Electioneering in Full Swing
Commentary: 29 April 2019
US President Donald Trump has scrapped the waivers on the purchase of Iranian crude, sending oil to a near six-month high last week. Eight of the ten countries to whom the six-month exemption had been granted expected waivers to be renewed. Instead Washington took a hard line on Tehran’s nuclear disarmament plans. Trump has defended his decision by stating that he is confident that Saudi Arabia and the UAE will fulfil their pledges to make up the difference in supply. This view has not been echoed by OPEC members however, who have said that they will raise output only in the face of strong demand. Before the reimposition of sanctions last year, Iran was OPEC’s fourth-largest producer at around 3m barrels per day. Continued combat in Libya threatens to disrupt supply from that country while Venezuelan oil exports remain under sanction.
US-China trade talks resume this week amid increasing signs of the slowdown in global growth. The most recent of these is news that South Korea posted its worst quarterly economic performance in almost ten years, providing yet another stark warning to other export-dependent nations of the perils of slowing demand and increasing trade protectionism. The economy grew by just 1.8% year-on-year, its slowest rate since 2009, with many economists predicting that any recovery in growth was likely to be tepid at best. Customs trade data for the first 20 days of April suggest that the nation’s export sector is still struggling to gain momentum.
Investors are becoming more sensitive to local news as we draw nearer to the 8th May. This was apparent in the rand, which lost its footing and traded weaker against the dollar for most of last week. The rand’s performance was also not helped by Eskom, which once again had to approach the government for an emergency R5bn bailout to meet current payment obligations. The parastatal is basically bankrupt and it is highly probable that more of the R23bn promised for the year, due to be disbursed only in August this year, will be needed much sooner.
Election season has been in full swing for a number of weeks now and protests have intensified as political parties scramble for votes and marginalised communities use the opportunity to express their concerns. Thus far, demonstrations have affected Alexandra, Somerset West, Vanderbijlpark and Orange Grove, to mention a few. The most recent opinion polls all indicate similar insights:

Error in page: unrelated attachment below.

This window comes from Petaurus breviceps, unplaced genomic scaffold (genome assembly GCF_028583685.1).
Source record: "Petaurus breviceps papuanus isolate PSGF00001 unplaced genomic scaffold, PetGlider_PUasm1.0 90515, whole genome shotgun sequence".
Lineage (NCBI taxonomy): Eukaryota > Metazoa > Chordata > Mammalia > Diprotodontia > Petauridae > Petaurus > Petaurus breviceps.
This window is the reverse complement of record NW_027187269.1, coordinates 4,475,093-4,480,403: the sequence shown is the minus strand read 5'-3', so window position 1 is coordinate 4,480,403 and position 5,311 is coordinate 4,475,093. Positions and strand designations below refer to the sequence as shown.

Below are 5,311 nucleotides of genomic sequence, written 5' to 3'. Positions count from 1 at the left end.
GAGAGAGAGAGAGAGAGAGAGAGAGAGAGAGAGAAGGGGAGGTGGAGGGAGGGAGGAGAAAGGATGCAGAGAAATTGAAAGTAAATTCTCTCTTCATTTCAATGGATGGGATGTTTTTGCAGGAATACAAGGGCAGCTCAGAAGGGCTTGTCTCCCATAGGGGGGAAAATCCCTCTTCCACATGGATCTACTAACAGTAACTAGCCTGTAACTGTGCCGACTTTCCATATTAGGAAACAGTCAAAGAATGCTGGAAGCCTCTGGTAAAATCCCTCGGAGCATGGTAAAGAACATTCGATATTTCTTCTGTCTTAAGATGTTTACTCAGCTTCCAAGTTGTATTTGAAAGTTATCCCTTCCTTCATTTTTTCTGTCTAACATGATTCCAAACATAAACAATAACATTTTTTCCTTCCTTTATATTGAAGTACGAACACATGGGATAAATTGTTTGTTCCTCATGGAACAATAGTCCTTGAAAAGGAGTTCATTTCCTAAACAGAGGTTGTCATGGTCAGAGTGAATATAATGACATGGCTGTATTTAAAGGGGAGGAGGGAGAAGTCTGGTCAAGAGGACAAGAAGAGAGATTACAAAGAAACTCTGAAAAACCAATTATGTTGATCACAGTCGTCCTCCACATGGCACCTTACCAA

i. a decline in the ANC’s share of the national vote relative to the previous election (note that in the table below the absolute best-case scenario for the ANC is only sufficient to match the outcome of 2014’s elections)
ii. the DA losing ground relative to its tally in 2014 (failure to take advantage of the ruling party’s mistakes are almost tragic)
iii. an improvement in the EFF’s showing (the party is expected to be the largest beneficiary of apathy towards the ANC amongst poor black constituents)
Any overperformance by the ANC i.e. any share over 62%, will serve as a public affirmation of Ramaphosa and his language of rigorous reform. If he does receive a strong public mandate, it is hoped that this will provide the president with the courage to tilt further towards prudent and pro-growth outcomes, despite the degree of internal friction this may cause. Developments to keep an eye on include more robust SOE reform, a more considered approach towards land expropriation, overall fiscal tightening and a reduction in the size of the Cabinet.
By Bridget Kelly , Santam
This research has been written by the economist at Santam Structured Insurance Limited (“the Insurer”). Whilst all care has been taken by the Insurer in the preparation of the opinions and forecasts and provision of the information contained in this report, the Insurer does not make any representations or give any warranties as to its correctness, accuracy or completeness, nor does the Insurer assume liability for any losses arising from errors or omissions in the opinions, forecasts or information irrespective of whether there has been any negligence by the Insurer, its affiliates or any officers or employees of the Insurer, and whether such losses be direct or consequential. Nothing contained in this document is to be construed as guidance, a proposal or a recommendation or advice to enter into, or refrain from entering into any transaction, or an offer to buy or sell any financial instrument.
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